We lost power at 7:02 Wednesday night. School was canceled Thursday for the second day, so daughter at home again. We woke up to a snowy lane in Clarke County, pristine and unplowed.

I drove into D.C. through various sections of Virginia and Maryland, where slippery curves sometimes hid cars in snowbanks.

I figure I'm in a strong position to grade the regional response to the "thundersnow" that dumped nearly a foot of wet, white stuff on the region Wednesday. Snow fell so fast and furious that I would scrape a shovel up my walk, turn around and see a carpet of snow where I had just seen bare pavement.

So how would I grade the various governments? I am starting at dawn Thursday, rather than rush hour Wednesday, which might have run smoothly if every vehicle had four-wheel drive, and every driver knew how to handle snow. No government is capable of handling that rate of snow in the midst of rush hour.

The District gets an A-.

This is no longer Marion Barry's snow removal operation, where he looked at the heavens, prayed for sun and left his constituents to navigate snowy streets for days or weeks. By 7 a.m. Thursday, every major thoroughfare -- from Connecticut Avenue in Northwest, to 16th Street down the center spine, to Minnesota and Pennsylvania Avenues across the Anacostia River -- was clear of snow.

Plows got to many side streets, as well.

What's changed from the days when broken trucks stayed in garages while the snow fell and cars crashed? Ten years of planning and Bill Howland, who runs the public works department. Howland worked in Fairfax government for years before wending his way through the D.C. bureaucracy, starting in 2001. He's been DPW boss since 2004, under Tony Williams, then Adrian Fenty - and now Vince Gray, who was wise enough to keep him.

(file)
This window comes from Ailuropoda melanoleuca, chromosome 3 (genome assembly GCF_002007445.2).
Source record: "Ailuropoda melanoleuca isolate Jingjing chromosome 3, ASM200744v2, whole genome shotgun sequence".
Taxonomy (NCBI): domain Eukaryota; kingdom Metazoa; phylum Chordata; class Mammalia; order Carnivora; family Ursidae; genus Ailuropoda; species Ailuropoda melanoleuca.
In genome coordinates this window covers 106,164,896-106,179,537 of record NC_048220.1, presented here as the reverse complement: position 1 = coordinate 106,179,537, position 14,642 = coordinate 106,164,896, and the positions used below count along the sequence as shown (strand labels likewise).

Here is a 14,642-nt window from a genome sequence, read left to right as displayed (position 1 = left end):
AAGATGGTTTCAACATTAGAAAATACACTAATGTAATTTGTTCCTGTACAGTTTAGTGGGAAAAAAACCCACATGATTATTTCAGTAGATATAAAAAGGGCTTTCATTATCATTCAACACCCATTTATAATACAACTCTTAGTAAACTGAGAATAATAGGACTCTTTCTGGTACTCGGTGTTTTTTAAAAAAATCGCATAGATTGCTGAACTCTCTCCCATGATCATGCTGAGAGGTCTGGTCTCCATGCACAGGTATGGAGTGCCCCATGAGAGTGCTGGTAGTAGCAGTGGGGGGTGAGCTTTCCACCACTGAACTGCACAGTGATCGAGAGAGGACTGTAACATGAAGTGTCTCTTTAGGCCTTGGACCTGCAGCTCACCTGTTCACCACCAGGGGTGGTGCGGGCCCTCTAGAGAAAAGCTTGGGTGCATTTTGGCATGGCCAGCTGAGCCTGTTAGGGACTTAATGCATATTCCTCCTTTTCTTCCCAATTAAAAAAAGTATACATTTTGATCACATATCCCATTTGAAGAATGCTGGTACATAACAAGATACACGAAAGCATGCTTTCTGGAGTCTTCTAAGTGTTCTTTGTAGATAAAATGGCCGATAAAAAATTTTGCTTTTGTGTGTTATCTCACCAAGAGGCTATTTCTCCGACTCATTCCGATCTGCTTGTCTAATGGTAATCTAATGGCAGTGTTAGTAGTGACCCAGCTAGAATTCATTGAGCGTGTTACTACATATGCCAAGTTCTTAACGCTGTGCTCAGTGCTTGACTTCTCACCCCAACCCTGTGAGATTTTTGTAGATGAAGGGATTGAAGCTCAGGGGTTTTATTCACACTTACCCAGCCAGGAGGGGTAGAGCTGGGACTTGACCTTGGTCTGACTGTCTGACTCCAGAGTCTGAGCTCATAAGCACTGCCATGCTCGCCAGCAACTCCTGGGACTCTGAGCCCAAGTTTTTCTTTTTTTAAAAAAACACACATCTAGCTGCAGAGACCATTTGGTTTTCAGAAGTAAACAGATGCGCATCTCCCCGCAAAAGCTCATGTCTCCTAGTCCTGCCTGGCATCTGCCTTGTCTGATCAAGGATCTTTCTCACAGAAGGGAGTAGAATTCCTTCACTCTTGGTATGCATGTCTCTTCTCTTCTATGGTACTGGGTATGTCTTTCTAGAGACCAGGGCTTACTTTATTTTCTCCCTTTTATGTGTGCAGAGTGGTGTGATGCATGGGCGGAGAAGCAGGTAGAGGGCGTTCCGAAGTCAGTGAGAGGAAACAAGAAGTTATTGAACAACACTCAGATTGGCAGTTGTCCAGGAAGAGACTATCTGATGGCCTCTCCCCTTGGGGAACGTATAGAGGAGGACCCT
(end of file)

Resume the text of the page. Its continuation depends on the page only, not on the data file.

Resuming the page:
The District has refined its snow removal operation over the past 10 years. The latest addition was a fleet of 70 smaller dump trucks that D.C. prepositions in residential neighborhoods. The District didn't get an A+ because it failed to clear cars that had parked on snow emergency routes.

Virginia's suburbs get a B+. Route 7 was clear to the west but got progressively worse through Loudoun County. The Dulles Toll Road was treacherous. Side streets were often slushy, though Virginia has started putting plows in neighborhoods, following D.C.'s lead.

Maryland scores a solid C. At noon Thursday, River Road and other major routes looked like scenes in "Mad Max": Abandoned cars were stuck in snowbanks, side streets were not plowed, plows had not touched too many neighborhoods.

Failing grades go to many drivers, who didn't obey snow driving basics: remove ALL the snow from your car, so it doesn't blow into traffic; starting in snow is easy, but make sure you can stop; and if you leave your car in the road, it's your responsibility to retrieve it.

Every car should have all-wheel drive.

Then we would be more prepared for the next snowmageddon.

Harry Jaffe's column appears on Tuesday and Friday. He can be contacted at hjaffe@washingtonexaminer.com.